By Christopher Gunty
Should Dzhokhar Tsarnaev be executed for his role in the Boston Marathon bombings? He was convicted in a federal trial on 30 charges, 17 of which are eligible for the death penalty. If the U.S. government executes him, we all have a hand in that.
His defense team acknowledged that Dzhokhar participated in the April 2013 Boston bombings, with his brother, Tamerlan, as the mastermind. Tamerlan died when he was shot in a firefight with police a few days later and his brother ran over him with a stolen SUV.
What would killing Dzhokhar accomplish at this point?
The death penalty smacks of revenge. It would not provide justice. It would not bring back the four people who were killed in the attack and aftermath. It would not repair the bodies of the 264 injured that day; the work of their doctors and their own persistence has helped many of them return to full functioning.
It would not mend the spirits of those who witnessed the explosions or responded to the terror.
It might slake the blood lust of some who are angry – angry at the Tsarnaev brothers, angry at terrorists, angry at Muslims in general. But killing Dzhokhar will not satisfy such anger. Not all Muslims are terrorists, just as not all white policemen are racist killers. Stereotypes don’t advance the dialogue, and they don’t help us heal.
It could, in fact, make Dzhokhar a martyr.
Instead, what could mercy accomplish?
First, it is important to distinguish that mercy does not mean releasing a convicted criminal. Although Dzhokhar claims that his brother essentially talked him into participating, it’s clear that he was radicalized and helped build and place the bombs. He should never again be free to create havoc.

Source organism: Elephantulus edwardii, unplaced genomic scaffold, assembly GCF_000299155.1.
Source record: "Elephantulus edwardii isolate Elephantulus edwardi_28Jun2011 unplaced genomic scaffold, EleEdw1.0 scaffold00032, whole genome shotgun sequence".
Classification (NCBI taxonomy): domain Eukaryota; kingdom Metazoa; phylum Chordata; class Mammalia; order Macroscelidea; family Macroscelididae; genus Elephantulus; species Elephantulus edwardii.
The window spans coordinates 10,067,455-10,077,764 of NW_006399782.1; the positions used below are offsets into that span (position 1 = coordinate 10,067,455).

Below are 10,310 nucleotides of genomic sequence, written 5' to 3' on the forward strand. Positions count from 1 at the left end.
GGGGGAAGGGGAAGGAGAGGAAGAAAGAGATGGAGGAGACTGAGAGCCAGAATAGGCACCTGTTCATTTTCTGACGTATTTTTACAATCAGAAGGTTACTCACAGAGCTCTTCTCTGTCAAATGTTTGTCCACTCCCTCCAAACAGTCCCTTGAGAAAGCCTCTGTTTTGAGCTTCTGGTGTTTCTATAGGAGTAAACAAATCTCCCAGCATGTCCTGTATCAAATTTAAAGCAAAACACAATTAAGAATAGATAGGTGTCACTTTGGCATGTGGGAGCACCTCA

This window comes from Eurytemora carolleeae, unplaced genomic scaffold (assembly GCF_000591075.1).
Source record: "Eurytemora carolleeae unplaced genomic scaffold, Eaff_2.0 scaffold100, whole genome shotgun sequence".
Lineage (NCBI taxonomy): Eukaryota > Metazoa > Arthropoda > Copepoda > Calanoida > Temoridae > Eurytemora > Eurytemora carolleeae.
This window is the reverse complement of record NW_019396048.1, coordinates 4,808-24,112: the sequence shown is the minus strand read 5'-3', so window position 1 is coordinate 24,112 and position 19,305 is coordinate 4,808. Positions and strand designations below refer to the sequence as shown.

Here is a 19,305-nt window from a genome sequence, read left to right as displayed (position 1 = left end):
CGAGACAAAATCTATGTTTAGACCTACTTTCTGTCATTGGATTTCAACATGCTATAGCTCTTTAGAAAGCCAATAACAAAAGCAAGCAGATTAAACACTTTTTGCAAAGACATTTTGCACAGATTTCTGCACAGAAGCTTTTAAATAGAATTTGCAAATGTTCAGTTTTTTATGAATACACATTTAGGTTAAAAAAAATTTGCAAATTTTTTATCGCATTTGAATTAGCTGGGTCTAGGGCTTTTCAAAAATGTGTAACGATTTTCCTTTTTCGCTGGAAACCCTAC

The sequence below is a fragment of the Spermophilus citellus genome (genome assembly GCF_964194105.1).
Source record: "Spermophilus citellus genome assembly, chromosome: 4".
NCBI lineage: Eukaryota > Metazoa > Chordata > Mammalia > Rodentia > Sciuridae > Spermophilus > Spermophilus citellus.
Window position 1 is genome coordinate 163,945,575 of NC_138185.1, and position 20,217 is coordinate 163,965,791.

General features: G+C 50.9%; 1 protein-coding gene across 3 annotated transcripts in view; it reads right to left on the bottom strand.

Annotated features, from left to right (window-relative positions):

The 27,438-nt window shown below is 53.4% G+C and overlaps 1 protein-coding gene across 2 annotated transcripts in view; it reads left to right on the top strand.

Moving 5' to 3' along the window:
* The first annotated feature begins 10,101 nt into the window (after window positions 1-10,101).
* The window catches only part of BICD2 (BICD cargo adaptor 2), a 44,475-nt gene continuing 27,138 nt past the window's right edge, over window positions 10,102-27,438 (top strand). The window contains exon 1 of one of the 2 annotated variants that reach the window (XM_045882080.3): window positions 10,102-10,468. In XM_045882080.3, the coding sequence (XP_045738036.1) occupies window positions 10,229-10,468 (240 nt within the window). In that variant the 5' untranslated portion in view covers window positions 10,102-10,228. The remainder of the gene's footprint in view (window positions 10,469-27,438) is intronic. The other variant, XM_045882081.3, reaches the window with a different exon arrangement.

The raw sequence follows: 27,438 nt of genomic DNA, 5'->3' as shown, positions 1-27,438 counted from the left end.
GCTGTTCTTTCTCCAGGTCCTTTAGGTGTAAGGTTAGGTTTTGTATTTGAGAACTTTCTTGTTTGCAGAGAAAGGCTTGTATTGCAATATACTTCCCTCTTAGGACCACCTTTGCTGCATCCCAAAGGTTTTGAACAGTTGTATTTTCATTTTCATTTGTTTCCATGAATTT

Mercy could allow Dzhokhar to live the rest of his days in contemplation of his crimes. It would allow him time to be redeemed.
The Catechism of the Catholic Church acknowledges that our traditional teaching does not preclude capital punishment. But it notes that if the offender can be rendered “incapable of doing harm” – by life imprisonment without parole, for example, “without definitively taking away from him the possibility of redeeming himself – the cases in which the execution of the offender is an absolute necessity ‘are very rare, if not practically non-existent’ “ (CCC 2267).
In his Bull of Indiction formally announcing the Extraordinary Jubilee of Mercy to begin Dec. 8, Pope Francis says, “If God limited himself to only justice, he would cease to be God, and would instead be like human beings who ask merely that the law be respected. But mere justice is not enough. Experience shows that an appeal to justice alone will result in its destruction. This is why God goes beyond justice with his mercy and forgiveness.”
He adds, “Mercy is not opposed to justice but rather expresses God’s way of reaching out to the sinner, offering him a new chance to look at himself, convert and believe.”
Executing Dzhokhar Tsarnaev isn’t justice. We can forgive, without forgetting his crimes. Let’s show him mercy and then hope and pray he, too, experiences God’s incredible mercy.
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